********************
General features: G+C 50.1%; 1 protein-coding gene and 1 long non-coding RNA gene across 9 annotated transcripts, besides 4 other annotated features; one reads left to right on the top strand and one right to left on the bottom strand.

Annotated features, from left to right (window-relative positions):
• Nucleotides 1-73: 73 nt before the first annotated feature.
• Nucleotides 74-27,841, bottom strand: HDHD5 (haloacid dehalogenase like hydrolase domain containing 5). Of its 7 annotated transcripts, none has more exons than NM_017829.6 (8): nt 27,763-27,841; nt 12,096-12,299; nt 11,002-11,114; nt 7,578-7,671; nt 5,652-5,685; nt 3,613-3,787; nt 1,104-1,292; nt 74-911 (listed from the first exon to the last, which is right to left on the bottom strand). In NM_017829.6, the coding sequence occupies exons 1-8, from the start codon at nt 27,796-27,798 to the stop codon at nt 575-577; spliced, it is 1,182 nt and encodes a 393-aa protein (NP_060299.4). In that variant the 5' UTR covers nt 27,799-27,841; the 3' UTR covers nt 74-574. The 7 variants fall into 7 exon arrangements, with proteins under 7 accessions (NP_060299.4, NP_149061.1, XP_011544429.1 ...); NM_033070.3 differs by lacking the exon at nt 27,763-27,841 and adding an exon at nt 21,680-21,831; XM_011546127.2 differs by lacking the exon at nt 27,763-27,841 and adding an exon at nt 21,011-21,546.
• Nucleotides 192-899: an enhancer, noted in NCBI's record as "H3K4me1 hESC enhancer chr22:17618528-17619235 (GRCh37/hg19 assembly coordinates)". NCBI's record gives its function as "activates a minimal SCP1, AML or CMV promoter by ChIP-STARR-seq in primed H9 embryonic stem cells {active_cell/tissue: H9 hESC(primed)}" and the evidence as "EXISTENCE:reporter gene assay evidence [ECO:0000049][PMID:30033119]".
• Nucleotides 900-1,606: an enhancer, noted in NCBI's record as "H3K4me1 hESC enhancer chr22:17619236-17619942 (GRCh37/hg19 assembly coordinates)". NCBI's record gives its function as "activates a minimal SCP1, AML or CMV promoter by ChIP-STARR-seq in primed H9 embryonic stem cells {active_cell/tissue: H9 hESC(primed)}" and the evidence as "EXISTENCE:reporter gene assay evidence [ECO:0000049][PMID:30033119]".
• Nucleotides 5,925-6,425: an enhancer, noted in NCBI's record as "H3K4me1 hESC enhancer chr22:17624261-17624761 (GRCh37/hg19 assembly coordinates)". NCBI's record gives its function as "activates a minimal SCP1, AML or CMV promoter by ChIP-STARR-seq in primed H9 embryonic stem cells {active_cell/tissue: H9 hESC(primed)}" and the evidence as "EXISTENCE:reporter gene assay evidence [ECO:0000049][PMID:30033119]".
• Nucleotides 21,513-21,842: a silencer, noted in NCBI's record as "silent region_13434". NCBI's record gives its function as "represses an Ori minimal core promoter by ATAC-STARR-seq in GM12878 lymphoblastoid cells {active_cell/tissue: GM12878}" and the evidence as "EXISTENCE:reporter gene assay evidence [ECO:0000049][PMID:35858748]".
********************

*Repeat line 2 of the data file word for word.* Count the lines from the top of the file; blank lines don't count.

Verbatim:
Annotated features, from left to right (window-relative positions):